‘What amazing energy! What crazy creativity! What intergalactic imaginations!!!’ Rosanna Lowe’s reflections.

‘What amazing energy! What crazy creativity! What intergalactic imaginations!!!’ Rosanna Lowe’s reflections.

I was blown away by the ideas of the Year 4 pupils in the two schools with whom I was lucky enough to work – three classes at Hobbayne in Ealing and two classes at Whitefriars in Harrow.

Hobbayne were studying the beautifully poetic novel The Iron Man by Ted Hughes. They did some fantastic drama work, jointly creating giant robots that fell apart and then reassembled themselves in slow motion.

Whitefriars were studying blues music legends as their topic, so we looked at stories within songs and some classic blues numbers. We talked about the unusual names of some of the most famous blues singers, like Muddy Waters and Howlin’ Wolf and the classes came up with some fantastic names of their own – like Lone Highway Rider and Big Fishy Mama. They also invented titles for their own blues songs, with some great surprises – Sunshine Blues was about the misery of sunshine, because it was sung by…vampires.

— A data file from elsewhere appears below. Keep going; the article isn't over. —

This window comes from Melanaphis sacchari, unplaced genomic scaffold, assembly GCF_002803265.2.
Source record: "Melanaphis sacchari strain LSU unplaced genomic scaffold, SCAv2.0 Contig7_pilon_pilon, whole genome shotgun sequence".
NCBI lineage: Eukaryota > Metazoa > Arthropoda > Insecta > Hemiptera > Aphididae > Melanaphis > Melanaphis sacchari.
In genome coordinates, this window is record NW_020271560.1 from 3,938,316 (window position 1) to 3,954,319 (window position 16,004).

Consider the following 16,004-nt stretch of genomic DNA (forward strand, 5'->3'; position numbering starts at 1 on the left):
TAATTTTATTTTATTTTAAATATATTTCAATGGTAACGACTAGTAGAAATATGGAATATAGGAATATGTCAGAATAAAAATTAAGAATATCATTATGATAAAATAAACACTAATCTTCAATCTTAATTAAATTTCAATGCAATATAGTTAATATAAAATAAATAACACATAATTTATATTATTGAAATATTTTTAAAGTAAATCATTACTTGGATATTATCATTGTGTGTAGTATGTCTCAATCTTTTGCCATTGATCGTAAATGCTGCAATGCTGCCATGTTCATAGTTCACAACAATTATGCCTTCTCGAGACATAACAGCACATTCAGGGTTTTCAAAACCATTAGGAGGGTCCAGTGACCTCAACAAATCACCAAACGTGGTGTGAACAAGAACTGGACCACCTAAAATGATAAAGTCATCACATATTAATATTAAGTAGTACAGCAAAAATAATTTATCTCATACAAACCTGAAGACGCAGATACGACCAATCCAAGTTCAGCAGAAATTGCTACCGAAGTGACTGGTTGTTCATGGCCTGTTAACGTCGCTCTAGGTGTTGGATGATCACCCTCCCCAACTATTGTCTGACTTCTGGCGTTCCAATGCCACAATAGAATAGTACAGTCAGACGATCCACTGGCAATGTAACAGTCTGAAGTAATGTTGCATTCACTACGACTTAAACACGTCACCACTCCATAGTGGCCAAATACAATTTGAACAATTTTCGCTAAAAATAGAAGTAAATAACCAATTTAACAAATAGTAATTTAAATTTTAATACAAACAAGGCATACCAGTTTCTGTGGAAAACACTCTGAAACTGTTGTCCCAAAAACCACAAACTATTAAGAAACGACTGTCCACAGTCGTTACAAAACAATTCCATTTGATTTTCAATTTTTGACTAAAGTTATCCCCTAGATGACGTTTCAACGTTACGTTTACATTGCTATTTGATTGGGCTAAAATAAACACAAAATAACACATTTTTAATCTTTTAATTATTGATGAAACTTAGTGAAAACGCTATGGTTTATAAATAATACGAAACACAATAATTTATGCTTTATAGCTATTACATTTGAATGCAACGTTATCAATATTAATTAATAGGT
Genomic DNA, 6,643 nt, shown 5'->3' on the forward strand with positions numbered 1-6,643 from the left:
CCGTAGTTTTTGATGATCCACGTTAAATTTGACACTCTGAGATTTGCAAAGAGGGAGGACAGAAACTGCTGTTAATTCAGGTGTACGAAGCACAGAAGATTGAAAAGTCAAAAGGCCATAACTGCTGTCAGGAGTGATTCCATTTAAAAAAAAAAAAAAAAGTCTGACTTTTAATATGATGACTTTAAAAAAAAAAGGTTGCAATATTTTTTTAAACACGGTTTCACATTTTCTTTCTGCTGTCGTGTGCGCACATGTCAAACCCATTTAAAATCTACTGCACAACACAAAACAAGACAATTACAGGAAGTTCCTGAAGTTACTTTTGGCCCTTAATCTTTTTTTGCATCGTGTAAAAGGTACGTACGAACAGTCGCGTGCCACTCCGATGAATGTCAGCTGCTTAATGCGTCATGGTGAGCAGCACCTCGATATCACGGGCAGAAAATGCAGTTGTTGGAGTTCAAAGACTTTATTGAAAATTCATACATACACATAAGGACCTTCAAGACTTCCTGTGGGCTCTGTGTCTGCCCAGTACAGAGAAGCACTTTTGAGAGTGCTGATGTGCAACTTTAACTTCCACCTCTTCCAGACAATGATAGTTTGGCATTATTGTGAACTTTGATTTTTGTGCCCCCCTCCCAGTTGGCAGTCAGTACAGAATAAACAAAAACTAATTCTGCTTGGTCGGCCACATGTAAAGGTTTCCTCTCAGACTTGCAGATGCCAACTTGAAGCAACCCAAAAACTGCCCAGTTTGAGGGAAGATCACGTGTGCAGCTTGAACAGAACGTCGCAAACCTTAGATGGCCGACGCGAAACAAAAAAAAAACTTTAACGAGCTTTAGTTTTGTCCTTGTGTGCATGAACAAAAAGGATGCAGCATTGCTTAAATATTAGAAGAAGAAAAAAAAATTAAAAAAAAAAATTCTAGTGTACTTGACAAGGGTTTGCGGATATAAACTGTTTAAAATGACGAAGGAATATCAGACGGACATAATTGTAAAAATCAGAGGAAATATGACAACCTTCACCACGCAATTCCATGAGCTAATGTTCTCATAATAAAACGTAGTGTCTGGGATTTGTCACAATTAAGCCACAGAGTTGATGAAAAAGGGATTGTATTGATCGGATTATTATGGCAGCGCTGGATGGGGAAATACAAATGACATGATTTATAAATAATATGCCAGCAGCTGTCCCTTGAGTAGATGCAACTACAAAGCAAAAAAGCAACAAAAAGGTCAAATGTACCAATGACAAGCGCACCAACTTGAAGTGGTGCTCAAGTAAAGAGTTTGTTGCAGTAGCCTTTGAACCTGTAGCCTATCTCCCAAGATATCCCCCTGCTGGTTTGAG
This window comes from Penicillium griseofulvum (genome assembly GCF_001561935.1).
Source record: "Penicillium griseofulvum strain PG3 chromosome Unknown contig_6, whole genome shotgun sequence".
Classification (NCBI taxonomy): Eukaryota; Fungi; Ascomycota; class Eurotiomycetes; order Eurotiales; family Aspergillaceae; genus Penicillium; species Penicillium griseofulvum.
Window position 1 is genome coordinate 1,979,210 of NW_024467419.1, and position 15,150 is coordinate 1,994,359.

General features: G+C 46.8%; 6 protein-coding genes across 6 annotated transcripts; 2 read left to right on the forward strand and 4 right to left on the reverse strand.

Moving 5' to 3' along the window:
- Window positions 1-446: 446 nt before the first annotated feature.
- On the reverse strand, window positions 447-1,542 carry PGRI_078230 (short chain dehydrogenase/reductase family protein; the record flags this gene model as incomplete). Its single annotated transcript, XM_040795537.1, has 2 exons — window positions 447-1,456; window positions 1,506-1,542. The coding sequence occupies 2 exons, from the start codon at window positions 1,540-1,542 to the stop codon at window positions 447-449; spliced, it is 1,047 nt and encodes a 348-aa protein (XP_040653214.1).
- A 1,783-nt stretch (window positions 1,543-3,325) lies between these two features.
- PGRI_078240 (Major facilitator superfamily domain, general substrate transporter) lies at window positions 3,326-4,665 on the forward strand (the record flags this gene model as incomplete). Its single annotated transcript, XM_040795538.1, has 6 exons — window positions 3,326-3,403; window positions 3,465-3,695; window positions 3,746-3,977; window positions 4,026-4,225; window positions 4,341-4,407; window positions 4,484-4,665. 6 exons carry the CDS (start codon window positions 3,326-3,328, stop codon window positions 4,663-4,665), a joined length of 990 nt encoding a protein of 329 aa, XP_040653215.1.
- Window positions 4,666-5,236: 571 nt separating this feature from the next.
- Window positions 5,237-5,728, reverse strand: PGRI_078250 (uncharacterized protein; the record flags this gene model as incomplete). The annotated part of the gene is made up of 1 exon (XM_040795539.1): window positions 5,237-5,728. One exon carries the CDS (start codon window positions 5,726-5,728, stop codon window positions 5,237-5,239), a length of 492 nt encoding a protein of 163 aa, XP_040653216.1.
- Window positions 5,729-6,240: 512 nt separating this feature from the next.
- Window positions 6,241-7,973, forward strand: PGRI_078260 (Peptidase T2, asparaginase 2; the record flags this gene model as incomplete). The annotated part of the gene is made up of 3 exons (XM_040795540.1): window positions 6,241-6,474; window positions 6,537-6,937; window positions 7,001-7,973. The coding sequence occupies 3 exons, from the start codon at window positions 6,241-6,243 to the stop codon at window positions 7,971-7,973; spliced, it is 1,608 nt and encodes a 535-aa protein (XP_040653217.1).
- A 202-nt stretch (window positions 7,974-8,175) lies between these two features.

Each of the classes managed to create a really amazing ‘extraordinary world’, and they were all wonderfully different from one another. We also had great fun creating the ‘extraordinary words’ that were spoken on each planet. We laughed A LOT.

Ruby Class created the world of Dragontopia, a planet divided in two by an obsidian wall. On the one side, the evil Burringaw (Lava Dragons) live in volcanoes, cracks and caves, warring with the rest of the world by shooting fire and lava from their jaws.

Picture

On the other side are the Flosharts (Water Dragons), who are ridden by human beings, and who live in a crystal cave with a glass tree and an ice rollercoaster inside. Living nearby are the Icekring (Snowdragons) who are trying to make peace and who can shoot snowballs out of their jaws that overwhelm you with soft snow and a feeling of peacefulness.

Here are some fantastic pictures the class drew. Note that the first one is of a Flakeflopper (a baby dragon) who is a bit floppy because he hasn’t yet grown a tail.